• Cunningham, Michael (2012). Sensitive rhyolitic pyroclastic deposits in the Tauranga region: mineralogy, geomechanics and microstructure of peak and remoulded states.
  • Lanigan, Kerri (2012). Characterisation and paleoclimatic signals within tephric loess deposits aged between c.33 to 9.5 cal ka in the Rotorua area, northern New Zealand.
  • Hainsworth, Sharn (2011). Properties and distribution of soils on the Ruataniwha Plains, Hawke's Bay: a new approach integrating classical and digital mapping techniques.
  • Wyatt, Justin (2009). Sensitivity and clay mineralogy of weathered tephra-derived soil materials in the Tauranga region.
  • Pickett, Rachel (2008). A tephra-dated record of palaeoenvironmental change since c. 5,500 years ago from Lake Rotorua, North Island, New Zealand.
  • Cole-Baker, Jeremy (2006). Sedimentology and tephrochronology of Late-Glacial and Holocene lake sediments and peats, Westland, South Island.


  • Linehan, James (2015). Distribution of soils in the Southern Hawke’s Bay Greywacke Foothills Land System.

Teaching Commitments


Geology; Radiocarbon Dating; Science; Volcanoes

Andisols; volcanic-ash soils; tephra; cryptotephra; tephrochronology; tephrostatigraphy; pedology; soil stratigraphy; paleopedology; Quaternary science; paleolimnology; soil mineralogy; clay mineralogy; geochronology; volcanology; geoarchaeology; landsliding; natural hazards; geohazards; Waikato region; New Zealand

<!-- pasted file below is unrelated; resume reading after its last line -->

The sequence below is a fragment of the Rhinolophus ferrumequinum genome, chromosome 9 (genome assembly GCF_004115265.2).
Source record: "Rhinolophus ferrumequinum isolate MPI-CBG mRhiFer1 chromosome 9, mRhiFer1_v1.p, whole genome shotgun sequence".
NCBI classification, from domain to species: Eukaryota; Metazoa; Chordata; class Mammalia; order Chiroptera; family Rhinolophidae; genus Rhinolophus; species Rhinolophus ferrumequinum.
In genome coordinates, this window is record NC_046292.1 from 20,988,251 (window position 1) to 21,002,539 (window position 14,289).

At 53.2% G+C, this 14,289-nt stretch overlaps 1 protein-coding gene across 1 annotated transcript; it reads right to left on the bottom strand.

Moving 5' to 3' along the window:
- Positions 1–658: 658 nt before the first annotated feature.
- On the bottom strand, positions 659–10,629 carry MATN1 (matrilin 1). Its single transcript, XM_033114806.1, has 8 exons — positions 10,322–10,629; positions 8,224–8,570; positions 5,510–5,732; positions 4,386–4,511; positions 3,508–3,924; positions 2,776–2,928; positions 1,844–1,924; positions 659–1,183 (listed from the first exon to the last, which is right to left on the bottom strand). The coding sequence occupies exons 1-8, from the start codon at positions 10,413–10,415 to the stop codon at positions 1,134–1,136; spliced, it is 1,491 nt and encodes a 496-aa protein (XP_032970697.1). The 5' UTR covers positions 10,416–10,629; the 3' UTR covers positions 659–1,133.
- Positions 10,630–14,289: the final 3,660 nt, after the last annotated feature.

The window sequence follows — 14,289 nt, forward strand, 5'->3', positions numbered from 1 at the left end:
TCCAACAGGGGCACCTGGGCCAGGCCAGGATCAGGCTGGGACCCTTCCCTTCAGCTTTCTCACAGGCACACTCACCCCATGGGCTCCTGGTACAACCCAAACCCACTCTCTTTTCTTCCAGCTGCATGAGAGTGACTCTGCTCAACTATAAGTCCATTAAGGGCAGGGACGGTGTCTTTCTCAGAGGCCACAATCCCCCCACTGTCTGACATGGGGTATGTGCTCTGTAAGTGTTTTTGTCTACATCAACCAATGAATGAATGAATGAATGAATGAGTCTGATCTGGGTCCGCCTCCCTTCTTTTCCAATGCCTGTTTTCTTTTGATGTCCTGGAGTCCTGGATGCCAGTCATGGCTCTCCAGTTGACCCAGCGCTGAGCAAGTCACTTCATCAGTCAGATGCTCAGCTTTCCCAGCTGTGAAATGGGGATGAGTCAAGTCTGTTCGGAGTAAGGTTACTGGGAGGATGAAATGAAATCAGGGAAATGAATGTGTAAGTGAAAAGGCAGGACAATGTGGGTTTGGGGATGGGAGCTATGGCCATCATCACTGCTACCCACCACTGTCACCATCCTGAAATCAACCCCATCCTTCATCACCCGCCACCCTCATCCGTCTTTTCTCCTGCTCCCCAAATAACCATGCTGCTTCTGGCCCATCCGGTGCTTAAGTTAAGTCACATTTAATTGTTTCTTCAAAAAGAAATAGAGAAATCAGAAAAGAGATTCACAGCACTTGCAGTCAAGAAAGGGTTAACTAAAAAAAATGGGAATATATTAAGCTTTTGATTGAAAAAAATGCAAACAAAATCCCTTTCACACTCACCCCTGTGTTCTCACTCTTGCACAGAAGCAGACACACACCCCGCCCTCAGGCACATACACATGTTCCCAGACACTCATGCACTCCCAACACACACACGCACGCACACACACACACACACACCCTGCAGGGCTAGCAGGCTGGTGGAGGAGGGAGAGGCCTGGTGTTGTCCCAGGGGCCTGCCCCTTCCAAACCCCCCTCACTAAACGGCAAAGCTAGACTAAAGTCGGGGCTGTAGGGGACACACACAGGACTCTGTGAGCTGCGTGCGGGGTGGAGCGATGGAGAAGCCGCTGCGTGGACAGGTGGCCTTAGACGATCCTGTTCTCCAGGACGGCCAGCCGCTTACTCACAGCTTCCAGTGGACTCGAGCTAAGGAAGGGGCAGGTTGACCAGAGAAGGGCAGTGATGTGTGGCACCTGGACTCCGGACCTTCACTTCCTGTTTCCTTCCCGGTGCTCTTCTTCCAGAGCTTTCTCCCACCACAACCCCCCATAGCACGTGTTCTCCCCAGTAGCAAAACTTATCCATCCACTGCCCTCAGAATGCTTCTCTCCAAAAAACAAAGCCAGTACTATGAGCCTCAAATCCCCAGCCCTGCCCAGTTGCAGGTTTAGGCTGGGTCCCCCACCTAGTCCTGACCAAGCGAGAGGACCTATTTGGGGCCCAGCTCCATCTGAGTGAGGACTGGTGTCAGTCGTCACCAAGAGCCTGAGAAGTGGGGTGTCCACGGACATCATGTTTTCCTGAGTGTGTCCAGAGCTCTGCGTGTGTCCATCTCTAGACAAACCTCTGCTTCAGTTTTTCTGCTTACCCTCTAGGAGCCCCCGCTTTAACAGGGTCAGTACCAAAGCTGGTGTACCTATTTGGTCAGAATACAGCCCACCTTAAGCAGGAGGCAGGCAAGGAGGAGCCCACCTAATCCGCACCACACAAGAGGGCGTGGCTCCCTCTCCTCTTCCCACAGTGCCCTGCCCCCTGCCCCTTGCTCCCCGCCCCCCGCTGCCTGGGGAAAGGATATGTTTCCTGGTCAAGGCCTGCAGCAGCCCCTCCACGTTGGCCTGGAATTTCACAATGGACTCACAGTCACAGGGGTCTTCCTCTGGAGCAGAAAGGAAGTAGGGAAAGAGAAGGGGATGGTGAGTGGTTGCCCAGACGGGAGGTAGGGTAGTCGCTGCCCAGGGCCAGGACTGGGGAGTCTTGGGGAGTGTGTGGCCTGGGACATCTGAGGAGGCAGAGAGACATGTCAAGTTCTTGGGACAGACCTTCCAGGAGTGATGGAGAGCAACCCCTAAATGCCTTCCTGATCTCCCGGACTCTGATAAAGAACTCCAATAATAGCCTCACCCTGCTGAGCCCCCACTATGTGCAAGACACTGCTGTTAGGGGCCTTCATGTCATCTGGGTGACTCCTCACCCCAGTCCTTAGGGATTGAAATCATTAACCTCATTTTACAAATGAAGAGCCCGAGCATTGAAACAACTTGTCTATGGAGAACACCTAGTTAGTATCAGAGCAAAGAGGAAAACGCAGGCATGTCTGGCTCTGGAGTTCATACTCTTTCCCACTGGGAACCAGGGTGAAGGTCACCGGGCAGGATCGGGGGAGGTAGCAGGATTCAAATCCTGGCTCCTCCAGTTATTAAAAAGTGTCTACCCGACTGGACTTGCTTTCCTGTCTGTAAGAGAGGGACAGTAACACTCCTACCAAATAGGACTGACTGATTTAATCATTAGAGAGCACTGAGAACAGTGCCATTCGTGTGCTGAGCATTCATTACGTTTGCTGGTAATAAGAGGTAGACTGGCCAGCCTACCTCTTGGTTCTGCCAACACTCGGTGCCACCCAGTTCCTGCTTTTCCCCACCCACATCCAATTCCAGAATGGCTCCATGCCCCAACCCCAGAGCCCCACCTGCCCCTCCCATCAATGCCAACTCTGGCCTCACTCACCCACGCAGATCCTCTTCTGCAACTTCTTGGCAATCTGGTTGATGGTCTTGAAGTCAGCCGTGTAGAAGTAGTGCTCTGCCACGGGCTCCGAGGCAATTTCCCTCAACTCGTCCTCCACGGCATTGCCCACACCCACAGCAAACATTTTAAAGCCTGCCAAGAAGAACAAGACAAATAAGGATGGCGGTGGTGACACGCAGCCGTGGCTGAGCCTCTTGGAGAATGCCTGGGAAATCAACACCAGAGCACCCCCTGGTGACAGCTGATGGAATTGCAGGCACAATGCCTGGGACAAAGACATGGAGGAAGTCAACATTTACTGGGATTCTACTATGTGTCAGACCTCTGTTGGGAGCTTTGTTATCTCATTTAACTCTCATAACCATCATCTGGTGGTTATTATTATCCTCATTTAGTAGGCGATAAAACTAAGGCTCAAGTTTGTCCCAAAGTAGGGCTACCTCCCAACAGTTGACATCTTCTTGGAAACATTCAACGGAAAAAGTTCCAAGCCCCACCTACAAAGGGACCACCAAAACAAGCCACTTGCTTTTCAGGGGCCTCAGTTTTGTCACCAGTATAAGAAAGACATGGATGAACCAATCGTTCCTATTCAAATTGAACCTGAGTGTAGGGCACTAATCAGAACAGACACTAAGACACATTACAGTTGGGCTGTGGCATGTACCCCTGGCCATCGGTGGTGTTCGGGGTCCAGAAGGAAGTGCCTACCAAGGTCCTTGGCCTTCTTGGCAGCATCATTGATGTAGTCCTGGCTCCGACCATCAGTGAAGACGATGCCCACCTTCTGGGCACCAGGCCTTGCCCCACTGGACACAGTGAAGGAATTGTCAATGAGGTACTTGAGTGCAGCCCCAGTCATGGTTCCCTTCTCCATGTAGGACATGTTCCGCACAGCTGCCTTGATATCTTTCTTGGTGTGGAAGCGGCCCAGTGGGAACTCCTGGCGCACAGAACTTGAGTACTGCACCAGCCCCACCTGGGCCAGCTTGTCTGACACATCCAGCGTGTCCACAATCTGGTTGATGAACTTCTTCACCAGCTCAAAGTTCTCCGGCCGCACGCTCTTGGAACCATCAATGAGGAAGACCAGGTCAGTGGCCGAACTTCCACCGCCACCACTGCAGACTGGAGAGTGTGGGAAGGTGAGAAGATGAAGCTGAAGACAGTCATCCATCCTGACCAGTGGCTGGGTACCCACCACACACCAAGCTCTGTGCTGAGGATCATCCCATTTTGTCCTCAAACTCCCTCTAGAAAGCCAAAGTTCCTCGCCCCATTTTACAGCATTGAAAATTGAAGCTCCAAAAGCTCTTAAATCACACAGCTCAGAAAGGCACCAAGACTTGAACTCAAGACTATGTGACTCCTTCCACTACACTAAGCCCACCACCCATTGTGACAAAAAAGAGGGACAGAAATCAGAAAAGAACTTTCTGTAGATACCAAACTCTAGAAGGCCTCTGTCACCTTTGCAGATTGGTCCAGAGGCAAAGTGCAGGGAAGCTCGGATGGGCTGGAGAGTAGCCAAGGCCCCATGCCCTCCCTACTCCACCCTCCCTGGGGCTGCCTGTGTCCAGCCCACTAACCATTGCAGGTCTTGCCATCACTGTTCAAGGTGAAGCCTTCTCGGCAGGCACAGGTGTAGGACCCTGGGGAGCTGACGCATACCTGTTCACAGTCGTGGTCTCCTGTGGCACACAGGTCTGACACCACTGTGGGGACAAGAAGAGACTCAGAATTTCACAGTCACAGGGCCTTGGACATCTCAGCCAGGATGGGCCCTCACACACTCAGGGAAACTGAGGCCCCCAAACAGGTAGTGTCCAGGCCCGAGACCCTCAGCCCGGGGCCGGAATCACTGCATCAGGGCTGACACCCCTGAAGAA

Recent Publications

  • Abbott, P. M., Jensen, B. J. L., Lowe, D. J., Suzuki, T., & Veres, D. (Eds.) (2020). Tephrochronology as a global geoscientific research tool (Special Issue). Journal of Quaternary Science, 35(1 and 2), 1-379. Retrieved from

  • Kluger, M. O., Jorat, M. E., Moon, V. G., Kreiter, S., De Lange, W. P., Mörz, T., . . . Lowe, D. J. (2020). Rainfall threshold for initiating effective stress decrease and failure in weathered tephra slopes. Landslides, 17, 267-281. doi:10.1007/s10346-019-01289-2 Open Access version:

  • Nelson, C., Lowe, D. J., Grant-Mackie, J., & Hudson, N. (2020). From pharmacist to internationally-recognised belemnite researcher: Arthur Brian Challinor BSc, DSc (Waikato) (7 December 1930-18 January 2020) [Obituary]. Geoscience Society of New Zealand Newsletter, 30, 52-57.

  • Abbott, P. M., Jensen, B. J. L., Lowe, D. J., Suzuki, T., & Veres, D. (2020). Crossing new frontiers: extending tephrochronology as a global geoscientific research tool. Journal of Quaternary Science. doi:10.1002/jqs.3184 Open Access version:

View All research publications by David Lowe

Contact Details

Room: DE.3.02
Phone: +64 7 838 4438 (DD)
Cellphone: +64 21 027 727 07
Fax: +64 7 838 4352